As the population of student Veterans continues to grow at hundreds of campuses across the country, so does the need to tell our side of the story. It’s an important thing to get right; student Vet graduates are a pool of job seekers, and employers need to see us as dedicated and capable applicants.

This is something you can help affect right now, in two ways. The first is to connect with American Public Media to share your challenges, experiences, and triumphs as a student with military experience. I hear plenty of folks that suggest journalists can’t or won’t get it right, so this is an opportunity to correct the record.

The second is to set yourself up for success on campus to make it through graduation in the first place. Georgetown’s SVA faculty advisor Barbara Mujica gave a good rundown on how you can step up to increase resources and visibility of Veterans on campus, with everything from starting a local SVA chapter to establishing lines of communication with administrative offices and faculty.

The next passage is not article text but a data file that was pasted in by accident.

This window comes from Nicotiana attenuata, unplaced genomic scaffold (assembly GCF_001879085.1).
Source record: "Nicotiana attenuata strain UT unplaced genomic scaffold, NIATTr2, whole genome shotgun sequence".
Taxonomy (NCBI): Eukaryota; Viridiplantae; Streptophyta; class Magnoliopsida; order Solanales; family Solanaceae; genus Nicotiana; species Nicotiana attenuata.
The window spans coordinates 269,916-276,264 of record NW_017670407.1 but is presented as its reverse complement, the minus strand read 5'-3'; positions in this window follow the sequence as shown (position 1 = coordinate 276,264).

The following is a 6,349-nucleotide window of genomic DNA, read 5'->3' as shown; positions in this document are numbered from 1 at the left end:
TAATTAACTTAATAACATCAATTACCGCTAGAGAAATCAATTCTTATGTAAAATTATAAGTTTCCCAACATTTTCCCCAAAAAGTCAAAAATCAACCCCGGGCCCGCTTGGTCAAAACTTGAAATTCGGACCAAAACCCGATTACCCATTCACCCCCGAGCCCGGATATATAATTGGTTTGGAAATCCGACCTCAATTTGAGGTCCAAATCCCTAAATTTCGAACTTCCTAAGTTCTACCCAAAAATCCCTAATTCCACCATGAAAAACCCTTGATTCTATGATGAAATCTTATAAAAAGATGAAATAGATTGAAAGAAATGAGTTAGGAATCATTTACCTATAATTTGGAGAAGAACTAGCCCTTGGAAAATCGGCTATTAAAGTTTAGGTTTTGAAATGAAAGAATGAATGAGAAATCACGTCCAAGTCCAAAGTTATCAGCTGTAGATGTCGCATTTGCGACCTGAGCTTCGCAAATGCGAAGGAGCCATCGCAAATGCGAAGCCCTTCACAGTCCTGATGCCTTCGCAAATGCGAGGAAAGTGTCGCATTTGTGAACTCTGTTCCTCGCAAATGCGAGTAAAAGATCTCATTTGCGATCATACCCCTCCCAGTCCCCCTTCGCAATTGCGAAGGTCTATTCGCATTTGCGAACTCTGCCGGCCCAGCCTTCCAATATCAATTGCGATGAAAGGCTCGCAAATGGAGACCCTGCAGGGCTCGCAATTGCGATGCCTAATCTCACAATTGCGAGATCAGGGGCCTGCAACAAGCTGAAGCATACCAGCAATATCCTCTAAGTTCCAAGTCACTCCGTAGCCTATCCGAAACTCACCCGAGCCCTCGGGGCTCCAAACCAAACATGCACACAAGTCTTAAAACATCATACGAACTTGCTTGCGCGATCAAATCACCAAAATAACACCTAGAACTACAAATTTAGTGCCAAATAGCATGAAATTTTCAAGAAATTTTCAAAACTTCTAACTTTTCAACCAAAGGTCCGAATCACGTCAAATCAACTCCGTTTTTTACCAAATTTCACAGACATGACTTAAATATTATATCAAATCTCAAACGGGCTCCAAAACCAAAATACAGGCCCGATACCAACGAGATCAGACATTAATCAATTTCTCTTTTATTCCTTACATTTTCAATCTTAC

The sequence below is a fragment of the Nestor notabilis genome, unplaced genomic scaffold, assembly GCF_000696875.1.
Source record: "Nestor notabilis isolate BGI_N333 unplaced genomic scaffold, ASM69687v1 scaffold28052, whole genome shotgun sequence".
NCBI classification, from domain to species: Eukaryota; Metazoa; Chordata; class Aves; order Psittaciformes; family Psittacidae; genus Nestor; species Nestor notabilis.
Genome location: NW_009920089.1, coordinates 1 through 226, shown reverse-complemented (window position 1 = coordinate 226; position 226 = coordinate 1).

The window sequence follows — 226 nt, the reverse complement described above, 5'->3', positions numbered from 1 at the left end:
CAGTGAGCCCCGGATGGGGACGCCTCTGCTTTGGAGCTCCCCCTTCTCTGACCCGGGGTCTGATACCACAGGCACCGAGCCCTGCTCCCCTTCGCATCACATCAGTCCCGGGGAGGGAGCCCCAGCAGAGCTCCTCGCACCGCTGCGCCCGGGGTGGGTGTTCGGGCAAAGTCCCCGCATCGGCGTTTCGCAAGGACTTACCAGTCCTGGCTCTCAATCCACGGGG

One thing I’d add: look into opportunities with the Pat Tillman Foundation’s Military Scholars program, an elite class of students who are already leading the way. Applications for this year’s class are open through February 15.

If you’re unhappy with how student Veterans are portrayed in the media, or how your school administration performs, now’s the time to be proactive.

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Published on Feb. 5, 2013

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9 Comments

  1. Lawrence Davidson February 7, 2013 at 2:28 pm

    There might be other ways. This project is what I did on campus. http://www.SoldierstoScholars.com

  2. JustMe February 6, 2013 at 10:42 pm